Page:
5 | Crepes, pancakes and waffles
Before our Japan trip we had no idea that crepes and pancakes were so well loved. Tokyo is dotted with many crepe houses but the best ones we tried were in the Harajuku district of Tokyo. The variety of crepes was amazing with each shop displaying a myriad of options in plastic representation in their windows. They looked almost good enough to eat!
6: Shojin ryori
Shojin ryori is Buddhist vegetarian cooking and a meal common to many of the monasteries in Japan. A staple food of the Buddhist monks these delicious vegetarian dishes are served for both breakfast and dinner and were some of the best vegetarian foods we’ve tasted.
7 | Sushi
Arguably the country’s most famous export, Japan has more three Michelin star restaurants than any other country in the world, bar France, and most of them are sushi restaurants. The skill, training and insane amount of dedication required to become a top sushi chef means securing a seat at one of these restaurants is often an exclusive and expensive experience.
If you want the best sushi of your life we recommend one of two things: ecure a seat at a famous 3 Michelin Star sushi joint or get up really early in the morning to grab a spot at Sushi Dai, arguably the best sushi restaurant in Tokyo, located in the Tsukiji Fish market. Great sushi is available throughout all of Japan with conveyor belt sushi bars dotting the urban areas, especially around the train stations.
8 | Yaki
In Japanese Yaki means to cook over direct heat and the dish usually involves a mix of meat and vegetables. While there are many variations of the dish our favourites were butter yaki (cooked in butter) and hoba yaki (cooked on a Hoba leaf). Remember, the fun of cooking at ones table cannot be overestimated!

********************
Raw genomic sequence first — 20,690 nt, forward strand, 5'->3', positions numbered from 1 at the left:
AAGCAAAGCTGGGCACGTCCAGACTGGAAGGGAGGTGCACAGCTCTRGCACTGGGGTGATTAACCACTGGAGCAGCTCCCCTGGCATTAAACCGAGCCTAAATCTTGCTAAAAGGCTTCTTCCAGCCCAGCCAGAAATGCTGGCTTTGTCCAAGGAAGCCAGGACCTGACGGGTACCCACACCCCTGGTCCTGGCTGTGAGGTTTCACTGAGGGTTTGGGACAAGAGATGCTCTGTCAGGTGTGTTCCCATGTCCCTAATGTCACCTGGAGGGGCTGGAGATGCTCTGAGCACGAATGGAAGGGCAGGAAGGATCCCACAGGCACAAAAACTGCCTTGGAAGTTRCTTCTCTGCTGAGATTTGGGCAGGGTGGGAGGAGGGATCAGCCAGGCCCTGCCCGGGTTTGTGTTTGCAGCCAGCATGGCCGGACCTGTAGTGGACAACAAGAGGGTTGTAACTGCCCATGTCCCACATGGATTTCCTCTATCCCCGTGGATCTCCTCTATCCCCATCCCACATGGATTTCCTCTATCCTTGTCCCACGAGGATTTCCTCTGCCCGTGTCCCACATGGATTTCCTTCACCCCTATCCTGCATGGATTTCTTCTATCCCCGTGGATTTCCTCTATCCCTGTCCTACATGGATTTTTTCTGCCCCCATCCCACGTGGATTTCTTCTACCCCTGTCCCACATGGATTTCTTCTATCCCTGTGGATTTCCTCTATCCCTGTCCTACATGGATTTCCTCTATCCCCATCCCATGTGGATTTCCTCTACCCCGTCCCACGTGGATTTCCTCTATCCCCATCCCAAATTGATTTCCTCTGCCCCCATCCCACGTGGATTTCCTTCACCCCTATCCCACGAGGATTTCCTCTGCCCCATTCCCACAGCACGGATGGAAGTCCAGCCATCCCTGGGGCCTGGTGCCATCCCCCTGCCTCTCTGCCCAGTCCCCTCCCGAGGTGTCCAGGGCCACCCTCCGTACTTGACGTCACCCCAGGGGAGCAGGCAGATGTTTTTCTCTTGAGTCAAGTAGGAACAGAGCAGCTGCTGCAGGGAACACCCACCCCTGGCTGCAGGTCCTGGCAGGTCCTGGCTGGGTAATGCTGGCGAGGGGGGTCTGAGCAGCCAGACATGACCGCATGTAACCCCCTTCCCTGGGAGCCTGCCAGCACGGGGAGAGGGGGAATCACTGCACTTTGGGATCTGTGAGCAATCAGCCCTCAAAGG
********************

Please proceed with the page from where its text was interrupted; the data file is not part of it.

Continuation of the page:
9 | Yakitori
Yakitori is the Japanese answer to tapas. Delicious skewers of meat, fish and vegetables grilled to order at the bar while you enjoy a beer. The beautifully named Piss Alley, also known as Memory Lane near Shibuya station in Tokyo is famous for its yakitori served in the tiny bars dotted along the lane. Sundays in Piss Alley are a local affair and one of our favourite Japanese experiences.
10 | Traditional Japanese style Ryokan breakfast
Staying at a traditional Japanese Ryokan should be high on your Japan itinerary and starting the day with a Japanese breakfast is a real treat. Rice, miso soup, grilled fish and Japanese pickles are served with local delicacies while seated at a table on the traditional Tatami flooring.
It’s not quite edible but a special mention must go to plastic food!
Walk down any street or through any food hall in Japan and your eyes will almost certainly feast on the life like plastic food which beckons diners into the restaurant. Prepare to be amazed by the extravagant displays of plastic dishes!
Planning a Japan trip? Check out our Japan itinerary here!
Here are some of the best travel guides for planning your Japan trip. We personally used the Lonely Planet Japan series for our trip planning. Click on the images below to buy yours now!